Project Timeline 2005–2010

Skip to content

Provacations arising from Trevor Barr and Mark Pesce

Categories: Content as A/V Experience, Drivers, Technology
Date: 16 February 2008
Contributors:

Drivers

Trevor was very good on technological infrastructure. I feel I have much more of a sense of the view from the big end of town, and of the stakes and players in the Open Network process we are about to enter. I was struck by Trevor’s observation that Telstra would likely be the big winner from the new government’s election commitment to a national broadband network. I was astonished by the number of cases Telstra is involved in with the ACCC, so astonished that I didn’t even write it down, but I remember being stunned by the number of cases and the budget for litigation that the corporation works with. Just last week the ACCC was notified of three more disputes between Telstra and smaller carriers over Telstra’s provision of a Line Sharing Service (LSS). And the ACCC is close to completing an audit of telecommunications infrastructure that may have significant influence over the future regulatory environment. This was important stuff, and critical in consideration of technology and governance.

At one point Trevor observed that there is much discussion of broadband as a technology, there is little debate about the services available via broadband. His talk really came alive for me in the discussion of his examples of service provision: Kenneswijk, and particularly Lyse in Norway. The idea of digital spectrum (or bandwidth) being used to ‘broadcast’ kids’ weekend football matches on several local channels immediately set my mind whirring. Later conversation with Andy who was proposing quite sensibly that such a role can be the legitimate ambition of public service broadcasters, tying back in to an earlier discussion on the blog about community managers as a job function that will become more prominent in future. As Ross observed, in each of Trevor’s examples there was very much an emphasis on connecting with the local community and providing the means for community engagement with each other, with civil institutions, and with the world at large.

I liked the idea of the ‘triple play’ but wonder if this is any more than bundling.

In many ways Mark’s presentation didn’t intersect with Trevor’s, at least until the discussion of ‘pervasive wireless’ technologies, meraki and the cantenna. The great unspoken of Mark’s presentation was that things like technological availability and broadband speed and content regulation are almost irrelevant as they will grow and solutions, workarounds or hacks will be found as ‘micro-audiences find each other’ and share the word. This was quite confronting after the previous presentation which placed so much emphasis on the regulatory environment and on the terms of commercial operations. And I do think that there will be a place for trusted gatewatchers advising on sites to visit or media to download – ‘finding, filtering and forwarding’, in Mark’s terms – which may or may not be existing players. Here I am thinking of the recent Nielsen Netratings report on online video use which showed that a majority of women watch online video through the website of one of the main free to air networks.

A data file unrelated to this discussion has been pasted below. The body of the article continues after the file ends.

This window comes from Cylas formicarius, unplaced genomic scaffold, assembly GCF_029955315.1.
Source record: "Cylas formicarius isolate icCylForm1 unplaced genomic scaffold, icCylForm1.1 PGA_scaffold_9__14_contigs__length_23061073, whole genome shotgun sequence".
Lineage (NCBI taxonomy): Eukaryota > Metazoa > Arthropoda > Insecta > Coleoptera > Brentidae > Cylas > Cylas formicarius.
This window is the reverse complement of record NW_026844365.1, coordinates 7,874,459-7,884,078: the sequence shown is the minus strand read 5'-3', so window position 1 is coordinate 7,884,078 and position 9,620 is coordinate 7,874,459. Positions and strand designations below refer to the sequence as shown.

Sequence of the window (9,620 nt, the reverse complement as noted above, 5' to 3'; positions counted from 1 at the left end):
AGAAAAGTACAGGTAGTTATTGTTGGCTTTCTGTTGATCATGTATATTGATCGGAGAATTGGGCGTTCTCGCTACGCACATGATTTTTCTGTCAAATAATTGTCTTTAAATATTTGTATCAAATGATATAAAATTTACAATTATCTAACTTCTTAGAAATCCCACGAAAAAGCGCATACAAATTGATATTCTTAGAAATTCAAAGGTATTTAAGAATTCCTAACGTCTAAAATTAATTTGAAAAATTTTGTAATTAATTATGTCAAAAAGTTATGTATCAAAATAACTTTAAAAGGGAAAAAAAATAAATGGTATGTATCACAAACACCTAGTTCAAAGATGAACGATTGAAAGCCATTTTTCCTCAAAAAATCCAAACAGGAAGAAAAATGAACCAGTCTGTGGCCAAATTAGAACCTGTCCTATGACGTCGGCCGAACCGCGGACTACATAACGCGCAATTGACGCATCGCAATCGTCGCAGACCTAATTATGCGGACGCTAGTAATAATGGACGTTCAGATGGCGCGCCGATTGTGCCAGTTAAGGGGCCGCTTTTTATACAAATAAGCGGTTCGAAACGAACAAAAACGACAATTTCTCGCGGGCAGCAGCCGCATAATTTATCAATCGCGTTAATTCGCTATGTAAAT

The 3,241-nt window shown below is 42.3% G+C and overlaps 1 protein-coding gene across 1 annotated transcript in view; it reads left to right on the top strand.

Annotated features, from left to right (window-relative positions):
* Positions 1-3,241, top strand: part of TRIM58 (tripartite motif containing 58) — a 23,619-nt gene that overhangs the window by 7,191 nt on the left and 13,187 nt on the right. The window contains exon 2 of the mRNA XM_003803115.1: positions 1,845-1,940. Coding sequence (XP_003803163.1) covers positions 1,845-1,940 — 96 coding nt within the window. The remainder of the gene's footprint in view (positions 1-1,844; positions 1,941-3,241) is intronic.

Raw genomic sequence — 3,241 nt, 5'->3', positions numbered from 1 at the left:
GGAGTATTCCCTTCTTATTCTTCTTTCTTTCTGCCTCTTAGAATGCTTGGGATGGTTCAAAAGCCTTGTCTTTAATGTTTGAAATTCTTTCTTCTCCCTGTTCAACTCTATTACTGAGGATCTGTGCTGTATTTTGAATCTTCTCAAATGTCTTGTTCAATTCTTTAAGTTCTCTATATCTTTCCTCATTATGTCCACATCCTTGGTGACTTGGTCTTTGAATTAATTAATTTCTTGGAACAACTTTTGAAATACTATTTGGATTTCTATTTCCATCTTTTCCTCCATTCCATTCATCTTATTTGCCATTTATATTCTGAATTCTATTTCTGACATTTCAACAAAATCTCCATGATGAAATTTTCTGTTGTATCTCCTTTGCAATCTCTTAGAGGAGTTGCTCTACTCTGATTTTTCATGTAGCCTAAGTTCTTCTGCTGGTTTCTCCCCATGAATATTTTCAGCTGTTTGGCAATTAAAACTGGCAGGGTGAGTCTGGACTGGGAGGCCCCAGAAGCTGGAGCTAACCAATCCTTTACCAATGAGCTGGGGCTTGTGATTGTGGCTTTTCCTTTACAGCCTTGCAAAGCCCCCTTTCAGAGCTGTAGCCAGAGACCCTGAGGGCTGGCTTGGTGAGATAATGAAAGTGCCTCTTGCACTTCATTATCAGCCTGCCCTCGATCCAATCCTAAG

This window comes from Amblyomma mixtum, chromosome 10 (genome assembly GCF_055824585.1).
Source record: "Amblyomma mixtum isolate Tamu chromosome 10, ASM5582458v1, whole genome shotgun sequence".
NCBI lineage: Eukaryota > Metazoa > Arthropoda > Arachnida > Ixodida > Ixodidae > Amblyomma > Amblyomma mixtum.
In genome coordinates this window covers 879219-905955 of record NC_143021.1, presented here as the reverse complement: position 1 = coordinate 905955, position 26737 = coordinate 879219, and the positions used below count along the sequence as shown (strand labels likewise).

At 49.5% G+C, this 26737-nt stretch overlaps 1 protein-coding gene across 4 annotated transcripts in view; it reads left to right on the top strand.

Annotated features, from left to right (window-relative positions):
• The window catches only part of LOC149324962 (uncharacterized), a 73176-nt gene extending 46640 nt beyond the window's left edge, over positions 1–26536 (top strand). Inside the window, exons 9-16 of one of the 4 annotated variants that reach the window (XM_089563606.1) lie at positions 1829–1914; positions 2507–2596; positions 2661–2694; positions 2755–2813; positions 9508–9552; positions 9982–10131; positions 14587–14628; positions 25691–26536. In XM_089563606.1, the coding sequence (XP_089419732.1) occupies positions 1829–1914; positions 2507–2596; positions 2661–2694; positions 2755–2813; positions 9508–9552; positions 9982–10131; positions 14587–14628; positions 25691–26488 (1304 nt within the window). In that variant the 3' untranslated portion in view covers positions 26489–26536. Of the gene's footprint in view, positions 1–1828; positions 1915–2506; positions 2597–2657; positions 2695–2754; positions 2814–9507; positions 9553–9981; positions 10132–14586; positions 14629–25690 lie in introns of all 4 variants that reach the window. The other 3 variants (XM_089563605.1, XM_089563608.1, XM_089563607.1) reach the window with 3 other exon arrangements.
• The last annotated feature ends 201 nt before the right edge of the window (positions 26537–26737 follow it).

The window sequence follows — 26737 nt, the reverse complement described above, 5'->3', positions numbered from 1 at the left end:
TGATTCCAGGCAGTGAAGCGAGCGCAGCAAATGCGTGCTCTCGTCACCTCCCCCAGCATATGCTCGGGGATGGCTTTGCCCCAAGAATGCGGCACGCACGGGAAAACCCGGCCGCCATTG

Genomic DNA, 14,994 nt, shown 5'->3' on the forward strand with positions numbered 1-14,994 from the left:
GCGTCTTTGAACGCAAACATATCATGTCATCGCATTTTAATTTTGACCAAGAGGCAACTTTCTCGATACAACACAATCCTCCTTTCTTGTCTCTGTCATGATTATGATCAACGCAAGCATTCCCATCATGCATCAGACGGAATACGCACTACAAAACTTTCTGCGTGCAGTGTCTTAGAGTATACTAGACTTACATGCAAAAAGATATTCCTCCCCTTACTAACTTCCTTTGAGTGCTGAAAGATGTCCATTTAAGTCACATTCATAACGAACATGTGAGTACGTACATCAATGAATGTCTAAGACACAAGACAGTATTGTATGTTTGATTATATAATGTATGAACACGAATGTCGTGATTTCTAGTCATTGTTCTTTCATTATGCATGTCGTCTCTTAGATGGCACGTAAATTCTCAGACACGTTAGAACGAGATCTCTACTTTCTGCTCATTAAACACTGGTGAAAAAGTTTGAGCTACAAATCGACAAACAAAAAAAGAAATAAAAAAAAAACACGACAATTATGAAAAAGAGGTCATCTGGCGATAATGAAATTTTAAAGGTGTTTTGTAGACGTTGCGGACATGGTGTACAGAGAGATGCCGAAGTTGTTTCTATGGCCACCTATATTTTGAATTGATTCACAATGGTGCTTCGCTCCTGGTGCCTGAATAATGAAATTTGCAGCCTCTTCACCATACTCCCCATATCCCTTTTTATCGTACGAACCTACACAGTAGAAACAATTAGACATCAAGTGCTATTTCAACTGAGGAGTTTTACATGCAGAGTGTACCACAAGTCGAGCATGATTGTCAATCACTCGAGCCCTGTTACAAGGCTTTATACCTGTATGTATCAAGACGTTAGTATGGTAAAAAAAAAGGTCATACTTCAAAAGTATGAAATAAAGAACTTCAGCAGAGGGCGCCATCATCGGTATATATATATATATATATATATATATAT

It is hard to forget that these are massive corporations making enormous profits – just last week Telstra announced half year profits of $1.9 billion. Trevor talked about the cost of the national network – around $4 billion depending on who is quoting – and the size and potential uses of the Future Fund, currently $50 billion despite losses estimated at over $600 million in the recent period of global stockmarket volatility. (Jessica Irvine, “$700m wallop as Future Fund feels world pain”, Sydney Morning Herald 23 February 2008

Mark began by throwing the question back to us to define ‘what is television anyway’. I feel that this is the question underpinning the entire project. Mark worked with a definition of “an audio-visual time-based media that I can access”, and made his point with some lovely examples that there are so many circuits of media that bypass what we have always understood television to be. He also lodged the word ‘salience’ in my head.

I think we are all aware of the significance of the social network and the idea of the semantic web, but for all the millions invested in them and however much their paper value is (Microsoft’s investment of $240 million valued Facebook at $15 billion) those seeking to monetise the swarm have still to work out effective and reliable mechanisms to generate revenue. Unrelated to Trevor’s talk, but related to this train of thought is the fact that the last decade has seen the emergence of a number of new global media behemoths: Google, Yahoo, YouTube, and now we have MySpace and Facebook, but while the former seem reasonably secure (at least they will once Google work out how to make YouTube pay) the latter may be just passing fads, a phase we’re going through, on our way to the brave new world.